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I am Intramural Blog

I am Intramural Blog

Summer Outside at the NIH

Wednesday, July 19, 2017

It’s the middle of summer and you should get outside! This month I'm sharing some landscape photos of the National Institutes of Health main campus from our History Office collection to inspire you to get outside to play, like this one of the playground at the Children’s Inn.

Meet Taezia

Tuesday, July 11, 2017

When Taezia was 4 years old, an MRI showed a myriad of tumors crowding her organs and wrapping themselves around her spine. Without emergency surgery, Taezia would lose her ability to walk and become paralyzed from the neck down. Doctors knew they couldn’t remove the entire tumor, but their goal was to “debulk” it enough to preserve Taezia’s ability to walk and move around.

Medallions and Medicine

Wednesday, July 5, 2017

Medallions and coins are both beautiful artwork and symbols of what achievements and people we value. These are some of the beautiful medallions and coins in the NIH History Office collection—and the stories that go with them.

Remembrances: Mike Beaven (1936-2017)

Thursday, June 22, 2017

Michael A. Beaven died unexpectedly on Saturday, April 8, 2017, at age 80. Mike was an expert in mast cell biology and beloved friend and colleague of many. He had worked at the NIH since 1962.

In the past seven years during his formal “retirement,” Mike remained incredibly productive, coauthoring more than 20 primary publications as well as a number of reviews; and he continued to perform experimental work as well as being the “go to” scholar in a range of areas.

Ebola Virus: Lessons from a Unique Survivor

Wednesday, May 31, 2017

There are new reports of an outbreak of Ebola virus disease in the Democratic Republic of Congo. This news comes just two years after international control efforts eventually contained an Ebola outbreak in West Africa, though before control was achieved, more than 11,000 people died—the largest known Ebola outbreak in human history. Many questions remain about why some people die from Ebola and others survive. Now, some answers are beginning to emerge thanks to a new detailed analysis of the immune responses of a unique Ebola survivor, a 34-year-old American health-care worker who was critically ill and cared for at the NIH Special Clinical Studies Unit in 2015.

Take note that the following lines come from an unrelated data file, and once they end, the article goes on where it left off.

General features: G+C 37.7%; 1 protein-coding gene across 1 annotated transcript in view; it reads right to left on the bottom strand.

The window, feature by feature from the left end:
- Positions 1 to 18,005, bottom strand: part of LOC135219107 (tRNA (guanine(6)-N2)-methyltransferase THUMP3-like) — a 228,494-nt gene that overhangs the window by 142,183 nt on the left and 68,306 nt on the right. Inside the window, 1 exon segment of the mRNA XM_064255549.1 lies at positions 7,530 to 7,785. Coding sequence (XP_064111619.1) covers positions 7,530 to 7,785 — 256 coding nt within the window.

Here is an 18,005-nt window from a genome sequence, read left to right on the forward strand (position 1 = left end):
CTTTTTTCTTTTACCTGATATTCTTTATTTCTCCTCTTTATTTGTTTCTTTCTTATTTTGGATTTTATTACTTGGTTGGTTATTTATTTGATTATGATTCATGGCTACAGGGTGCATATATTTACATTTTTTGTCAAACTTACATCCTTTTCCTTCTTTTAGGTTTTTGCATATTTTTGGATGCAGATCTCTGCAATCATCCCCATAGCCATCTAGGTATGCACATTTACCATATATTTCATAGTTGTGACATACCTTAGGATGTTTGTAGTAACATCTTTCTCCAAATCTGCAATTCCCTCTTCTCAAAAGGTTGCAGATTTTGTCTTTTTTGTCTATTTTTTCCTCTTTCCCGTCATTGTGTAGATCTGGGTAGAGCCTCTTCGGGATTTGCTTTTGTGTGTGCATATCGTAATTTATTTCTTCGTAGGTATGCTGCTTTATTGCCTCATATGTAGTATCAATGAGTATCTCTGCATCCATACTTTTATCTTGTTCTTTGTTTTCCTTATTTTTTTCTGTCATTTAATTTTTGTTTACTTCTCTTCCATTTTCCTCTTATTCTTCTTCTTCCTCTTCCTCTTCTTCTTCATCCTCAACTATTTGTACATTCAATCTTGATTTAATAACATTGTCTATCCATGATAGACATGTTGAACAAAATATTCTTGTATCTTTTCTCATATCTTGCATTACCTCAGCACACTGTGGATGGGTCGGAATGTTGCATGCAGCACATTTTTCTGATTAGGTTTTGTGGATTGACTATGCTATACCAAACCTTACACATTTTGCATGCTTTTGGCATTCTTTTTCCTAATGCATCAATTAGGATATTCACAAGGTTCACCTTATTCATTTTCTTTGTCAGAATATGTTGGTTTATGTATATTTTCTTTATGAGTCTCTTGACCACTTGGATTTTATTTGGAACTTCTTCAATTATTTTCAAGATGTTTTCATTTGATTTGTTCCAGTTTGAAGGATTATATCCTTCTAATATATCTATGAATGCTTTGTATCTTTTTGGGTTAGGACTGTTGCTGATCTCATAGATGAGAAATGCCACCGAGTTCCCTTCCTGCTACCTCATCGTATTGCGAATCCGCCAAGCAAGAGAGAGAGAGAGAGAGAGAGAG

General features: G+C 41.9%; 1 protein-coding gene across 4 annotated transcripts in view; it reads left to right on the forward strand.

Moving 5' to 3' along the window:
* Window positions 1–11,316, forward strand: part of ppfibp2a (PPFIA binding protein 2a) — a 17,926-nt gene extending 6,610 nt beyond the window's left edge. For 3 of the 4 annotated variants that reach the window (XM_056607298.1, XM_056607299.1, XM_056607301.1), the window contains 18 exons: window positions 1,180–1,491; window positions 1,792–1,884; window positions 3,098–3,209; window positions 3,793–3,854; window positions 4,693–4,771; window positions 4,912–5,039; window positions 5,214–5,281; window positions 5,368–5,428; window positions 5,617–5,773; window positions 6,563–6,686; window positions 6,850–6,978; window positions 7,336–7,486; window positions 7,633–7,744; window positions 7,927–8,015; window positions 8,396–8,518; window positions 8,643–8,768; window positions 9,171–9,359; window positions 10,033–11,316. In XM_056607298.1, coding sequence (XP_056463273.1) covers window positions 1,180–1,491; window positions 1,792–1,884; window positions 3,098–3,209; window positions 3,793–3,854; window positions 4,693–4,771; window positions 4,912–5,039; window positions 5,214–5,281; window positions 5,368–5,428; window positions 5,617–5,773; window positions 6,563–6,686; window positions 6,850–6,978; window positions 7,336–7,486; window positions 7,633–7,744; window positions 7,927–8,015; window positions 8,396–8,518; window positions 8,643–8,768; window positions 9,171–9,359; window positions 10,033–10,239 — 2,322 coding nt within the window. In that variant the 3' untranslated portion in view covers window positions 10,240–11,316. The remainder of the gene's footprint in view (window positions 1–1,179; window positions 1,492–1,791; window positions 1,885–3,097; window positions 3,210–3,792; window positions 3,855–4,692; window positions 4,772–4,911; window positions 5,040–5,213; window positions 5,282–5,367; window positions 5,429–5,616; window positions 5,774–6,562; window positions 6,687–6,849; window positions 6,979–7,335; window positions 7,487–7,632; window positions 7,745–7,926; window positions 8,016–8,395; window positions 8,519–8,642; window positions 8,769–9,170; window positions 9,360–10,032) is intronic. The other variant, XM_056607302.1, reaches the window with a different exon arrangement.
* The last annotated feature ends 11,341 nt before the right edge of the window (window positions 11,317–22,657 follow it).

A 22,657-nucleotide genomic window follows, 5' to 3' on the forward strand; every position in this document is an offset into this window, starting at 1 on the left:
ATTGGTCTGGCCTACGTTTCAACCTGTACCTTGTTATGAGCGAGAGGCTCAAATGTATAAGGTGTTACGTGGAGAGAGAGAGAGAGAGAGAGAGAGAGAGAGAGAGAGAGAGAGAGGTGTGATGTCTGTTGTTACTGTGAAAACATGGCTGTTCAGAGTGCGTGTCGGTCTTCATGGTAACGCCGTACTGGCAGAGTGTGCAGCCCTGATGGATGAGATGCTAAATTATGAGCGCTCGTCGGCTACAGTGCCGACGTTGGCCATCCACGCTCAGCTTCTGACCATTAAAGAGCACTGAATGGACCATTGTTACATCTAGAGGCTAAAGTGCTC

Muscle Enzyme Explains Weight Gain in Middle Age

Tuesday, May 16, 2017

The struggle to maintain a healthy weight is a lifelong challenge for many of us. In fact, the average American packs on an extra 30 pounds from early adulthood to age 50. What’s responsible for this tendency toward middle-age spread? For most of us, too many calories and too little exercise definitely play a role. But now comes word that another reason may lie in a strong—and previously unknown—biochemical mechanism related to the normal aging process.

Lasker Scholars — And Then There Were 14

Tuesday, May 9, 2017

The NIH Lasker Clinical Research Scholars Program is approaching a milestone. This program is a unique intramural–extramural partnership that aims to nurture a new generation of clinical researchers with dedicated support to help them establish a research career.

Remembrances: Claude B. Klee (1931-2017)

Friday, May 5, 2017

Claude Klee, a true giant among the many great NIH biochemists, died on Monday, April 3, after suffering a heart attack. She was 85 years old. Claude was a pioneer in the biochemistry of calcium-binding proteins and calcium-dependent signaling. Although retired for more than a decade, she remained an active mentor and advisor at the NIH in the National Cancer Institute (NCI) and a consistent presence on the Bethesda campus until her death.

Little Fish in a Big Pond Reveal New Answers to Old Questions

Thursday, April 27, 2017

Dr. Eric Horstick in the lab

Studying the neural control of behavior is a challenge. Researchers must consider an animal’s environment, past experiences, and motivations. Work in relatively simple organisms, for example the invertebrate C. elegans, has teased apart the neural circuitry of highly stereotyped behaviors, like foraging. But in mammals, very little is known, “and that’s surprising given just how important behaviors like this are,” said Dr. Eric Horstick, who studies the molecular mechanisms underlying animal behavior.

Studying ADHD from Genes to the Brain Connectome

Tuesday, April 18, 2017
Contributed by an NIH clinical trial participant.

My 8-year-old nephew Luke has a sixth-grade reading level, while still in the third grade. Yet, he often struggles to finish his chores. He carries a timer in his backpack to keep himself on task. His school provides Luke with special assistance, including extra time for tests and repeated, detailed instruction. The challenges arise because Luke, like his mother Rebecca, has attention-deficit/hyperactivity disorder (ADHD).

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